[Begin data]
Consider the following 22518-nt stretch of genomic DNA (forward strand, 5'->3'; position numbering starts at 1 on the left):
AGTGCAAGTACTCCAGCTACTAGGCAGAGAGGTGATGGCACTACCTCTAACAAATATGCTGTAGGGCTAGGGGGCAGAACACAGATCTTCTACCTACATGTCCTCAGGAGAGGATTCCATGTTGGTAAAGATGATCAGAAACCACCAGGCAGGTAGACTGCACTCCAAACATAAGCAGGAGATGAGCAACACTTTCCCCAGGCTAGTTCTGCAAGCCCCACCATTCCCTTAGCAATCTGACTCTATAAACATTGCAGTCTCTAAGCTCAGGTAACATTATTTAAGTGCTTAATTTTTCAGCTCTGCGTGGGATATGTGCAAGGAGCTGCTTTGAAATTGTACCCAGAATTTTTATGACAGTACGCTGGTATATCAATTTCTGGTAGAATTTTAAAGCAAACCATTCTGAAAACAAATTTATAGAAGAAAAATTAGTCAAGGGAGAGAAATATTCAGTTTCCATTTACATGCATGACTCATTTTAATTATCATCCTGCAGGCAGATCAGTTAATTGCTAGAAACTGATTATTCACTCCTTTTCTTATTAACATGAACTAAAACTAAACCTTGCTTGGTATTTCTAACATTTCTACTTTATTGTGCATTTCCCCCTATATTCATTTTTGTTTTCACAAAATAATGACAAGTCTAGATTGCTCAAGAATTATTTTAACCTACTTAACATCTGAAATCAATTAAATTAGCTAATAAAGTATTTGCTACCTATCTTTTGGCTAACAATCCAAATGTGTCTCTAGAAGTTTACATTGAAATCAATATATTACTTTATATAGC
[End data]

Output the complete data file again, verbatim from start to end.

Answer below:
Consider the following 22518-nt stretch of genomic DNA (forward strand, 5'->3'; position numbering starts at 1 on the left):
AGTGCAAGTACTCCAGCTACTAGGCAGAGAGGTGATGGCACTACCTCTAACAAATATGCTGTAGGGCTAGGGGGCAGAACACAGATCTTCTACCTACATGTCCTCAGGAGAGGATTCCATGTTGGTAAAGATGATCAGAAACCACCAGGCAGGTAGACTGCACTCCAAACATAAGCAGGAGATGAGCAACACTTTCCCCAGGCTAGTTCTGCAAGCCCCACCATTCCCTTAGCAATCTGACTCTATAAACATTGCAGTCTCTAAGCTCAGGTAACATTATTTAAGTGCTTAATTTTTCAGCTCTGCGTGGGATATGTGCAAGGAGCTGCTTTGAAATTGTACCCAGAATTTTTATGACAGTACGCTGGTATATCAATTTCTGGTAGAATTTTAAAGCAAACCATTCTGAAAACAAATTTATAGAAGAAAAATTAGTCAAGGGAGAGAAATATTCAGTTTCCATTTACATGCATGACTCATTTTAATTATCATCCTGCAGGCAGATCAGTTAATTGCTAGAAACTGATTATTCACTCCTTTTCTTATTAACATGAACTAAAACTAAACCTTGCTTGGTATTTCTAACATTTCTACTTTATTGTGCATTTCCCCCTATATTCATTTTTGTTTTCACAAAATAATGACAAGTCTAGATTGCTCAAGAATTATTTTAACCTACTTAACATCTGAAATCAATTAAATTAGCTAATAAAGTATTTGCTACCTATCTTTTGGCTAACAATCCAAATGTGTCTCTAGAAGTTTACATTGAAATCAATATATTACTTTATATAGC